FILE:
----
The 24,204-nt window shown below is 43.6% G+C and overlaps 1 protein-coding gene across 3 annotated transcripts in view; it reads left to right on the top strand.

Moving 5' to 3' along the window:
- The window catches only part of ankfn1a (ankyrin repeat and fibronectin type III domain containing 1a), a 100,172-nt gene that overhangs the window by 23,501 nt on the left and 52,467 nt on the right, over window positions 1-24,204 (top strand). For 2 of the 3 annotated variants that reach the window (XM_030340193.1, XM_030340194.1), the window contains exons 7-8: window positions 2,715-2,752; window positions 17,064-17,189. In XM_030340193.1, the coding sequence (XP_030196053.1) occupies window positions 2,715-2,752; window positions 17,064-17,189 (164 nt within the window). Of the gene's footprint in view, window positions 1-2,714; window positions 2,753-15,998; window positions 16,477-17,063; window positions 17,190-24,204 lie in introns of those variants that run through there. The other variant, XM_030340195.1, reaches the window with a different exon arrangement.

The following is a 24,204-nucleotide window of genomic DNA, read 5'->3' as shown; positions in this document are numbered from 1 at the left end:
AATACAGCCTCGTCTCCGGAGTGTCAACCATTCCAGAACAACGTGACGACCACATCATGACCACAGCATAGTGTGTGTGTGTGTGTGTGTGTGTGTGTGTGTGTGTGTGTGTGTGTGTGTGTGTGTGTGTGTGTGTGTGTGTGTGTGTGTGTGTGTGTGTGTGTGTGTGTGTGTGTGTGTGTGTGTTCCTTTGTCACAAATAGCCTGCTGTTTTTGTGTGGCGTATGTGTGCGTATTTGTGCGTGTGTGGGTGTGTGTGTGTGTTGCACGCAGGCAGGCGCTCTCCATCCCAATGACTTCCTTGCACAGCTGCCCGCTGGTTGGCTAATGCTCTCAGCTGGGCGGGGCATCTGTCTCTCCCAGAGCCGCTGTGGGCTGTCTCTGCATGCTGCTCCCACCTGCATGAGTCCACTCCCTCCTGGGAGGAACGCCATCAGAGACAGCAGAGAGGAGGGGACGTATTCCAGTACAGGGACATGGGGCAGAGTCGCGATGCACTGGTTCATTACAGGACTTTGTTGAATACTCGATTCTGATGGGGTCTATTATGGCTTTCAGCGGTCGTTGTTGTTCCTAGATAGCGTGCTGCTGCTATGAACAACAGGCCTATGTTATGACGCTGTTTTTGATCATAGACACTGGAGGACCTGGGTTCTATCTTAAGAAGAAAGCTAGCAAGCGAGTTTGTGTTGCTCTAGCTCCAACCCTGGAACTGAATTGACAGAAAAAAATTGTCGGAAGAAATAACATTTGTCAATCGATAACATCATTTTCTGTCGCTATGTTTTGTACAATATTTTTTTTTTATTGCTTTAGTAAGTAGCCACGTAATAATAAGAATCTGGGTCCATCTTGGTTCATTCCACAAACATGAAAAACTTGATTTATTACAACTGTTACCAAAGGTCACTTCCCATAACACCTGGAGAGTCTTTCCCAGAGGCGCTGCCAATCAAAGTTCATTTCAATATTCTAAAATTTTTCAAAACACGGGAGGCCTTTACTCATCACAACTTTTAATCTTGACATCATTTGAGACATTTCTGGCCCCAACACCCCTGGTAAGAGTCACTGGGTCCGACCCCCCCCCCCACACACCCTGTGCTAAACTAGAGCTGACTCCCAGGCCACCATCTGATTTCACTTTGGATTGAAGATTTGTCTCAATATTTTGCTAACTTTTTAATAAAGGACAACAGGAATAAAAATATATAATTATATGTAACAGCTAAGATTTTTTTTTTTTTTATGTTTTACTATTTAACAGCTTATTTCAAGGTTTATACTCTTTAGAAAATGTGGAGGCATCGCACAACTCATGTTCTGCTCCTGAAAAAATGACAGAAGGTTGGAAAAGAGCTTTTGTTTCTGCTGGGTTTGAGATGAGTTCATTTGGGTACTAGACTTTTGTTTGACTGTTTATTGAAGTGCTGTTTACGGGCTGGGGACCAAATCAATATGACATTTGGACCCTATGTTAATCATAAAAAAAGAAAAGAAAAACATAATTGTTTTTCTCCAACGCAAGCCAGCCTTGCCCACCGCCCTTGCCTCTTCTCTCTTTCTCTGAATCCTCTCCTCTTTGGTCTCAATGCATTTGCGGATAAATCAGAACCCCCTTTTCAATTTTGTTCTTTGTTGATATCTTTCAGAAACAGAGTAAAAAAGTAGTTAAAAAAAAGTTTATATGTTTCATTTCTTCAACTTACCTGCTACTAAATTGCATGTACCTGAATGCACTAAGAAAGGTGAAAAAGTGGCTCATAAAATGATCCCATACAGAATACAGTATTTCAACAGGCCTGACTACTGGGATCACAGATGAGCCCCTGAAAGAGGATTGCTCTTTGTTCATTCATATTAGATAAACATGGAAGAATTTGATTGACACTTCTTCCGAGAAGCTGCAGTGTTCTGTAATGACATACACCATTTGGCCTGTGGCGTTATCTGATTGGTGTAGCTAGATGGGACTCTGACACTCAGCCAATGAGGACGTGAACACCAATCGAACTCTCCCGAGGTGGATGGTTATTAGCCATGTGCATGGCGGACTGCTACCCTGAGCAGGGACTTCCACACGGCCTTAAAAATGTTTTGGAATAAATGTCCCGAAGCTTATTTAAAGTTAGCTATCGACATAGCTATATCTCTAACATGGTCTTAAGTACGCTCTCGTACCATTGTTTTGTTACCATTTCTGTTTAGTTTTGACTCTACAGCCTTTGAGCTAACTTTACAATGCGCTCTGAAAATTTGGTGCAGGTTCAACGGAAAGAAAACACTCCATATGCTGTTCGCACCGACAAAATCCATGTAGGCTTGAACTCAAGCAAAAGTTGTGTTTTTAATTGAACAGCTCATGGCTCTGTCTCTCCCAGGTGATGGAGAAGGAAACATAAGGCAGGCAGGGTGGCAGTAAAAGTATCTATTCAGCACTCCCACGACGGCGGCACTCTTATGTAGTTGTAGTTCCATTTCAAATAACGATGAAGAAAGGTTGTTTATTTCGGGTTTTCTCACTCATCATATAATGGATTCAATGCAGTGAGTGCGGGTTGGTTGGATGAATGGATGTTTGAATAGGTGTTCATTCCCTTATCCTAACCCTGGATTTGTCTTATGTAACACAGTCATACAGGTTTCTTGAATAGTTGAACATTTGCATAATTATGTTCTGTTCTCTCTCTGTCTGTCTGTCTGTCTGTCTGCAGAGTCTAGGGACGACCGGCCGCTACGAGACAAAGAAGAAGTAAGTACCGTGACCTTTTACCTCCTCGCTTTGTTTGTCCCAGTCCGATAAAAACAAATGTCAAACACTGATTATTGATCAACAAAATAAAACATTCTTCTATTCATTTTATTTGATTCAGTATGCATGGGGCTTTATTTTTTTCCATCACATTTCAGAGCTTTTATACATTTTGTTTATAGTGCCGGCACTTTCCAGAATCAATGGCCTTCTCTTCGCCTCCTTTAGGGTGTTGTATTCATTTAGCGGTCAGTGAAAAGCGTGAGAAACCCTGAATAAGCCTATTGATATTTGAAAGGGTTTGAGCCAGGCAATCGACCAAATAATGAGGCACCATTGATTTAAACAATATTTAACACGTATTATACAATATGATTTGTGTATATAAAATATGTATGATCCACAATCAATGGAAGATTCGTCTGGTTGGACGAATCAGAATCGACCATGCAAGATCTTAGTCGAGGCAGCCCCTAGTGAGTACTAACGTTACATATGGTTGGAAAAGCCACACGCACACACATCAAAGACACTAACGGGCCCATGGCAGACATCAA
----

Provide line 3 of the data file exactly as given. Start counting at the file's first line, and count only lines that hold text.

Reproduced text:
- The window catches only part of ankfn1a (ankyrin repeat and fibronectin type III domain containing 1a), a 100,172-nt gene that overhangs the window by 23,501 nt on the left and 52,467 nt on the right, over window positions 1-24,204 (top strand). For 2 of the 3 annotated variants that reach the window (XM_030340193.1, XM_030340194.1), the window contains exons 7-8: window positions 2,715-2,752; window positions 17,064-17,189. In XM_030340193.1, the coding sequence (XP_030196053.1) occupies window positions 2,715-2,752; window positions 17,064-17,189 (164 nt within the window). Of the gene's footprint in view, window positions 1-2,714; window positions 2,753-15,998; window positions 16,477-17,063; window positions 17,190-24,204 lie in introns of those variants that run through there. The other variant, XM_030340195.1, reaches the window with a different exon arrangement.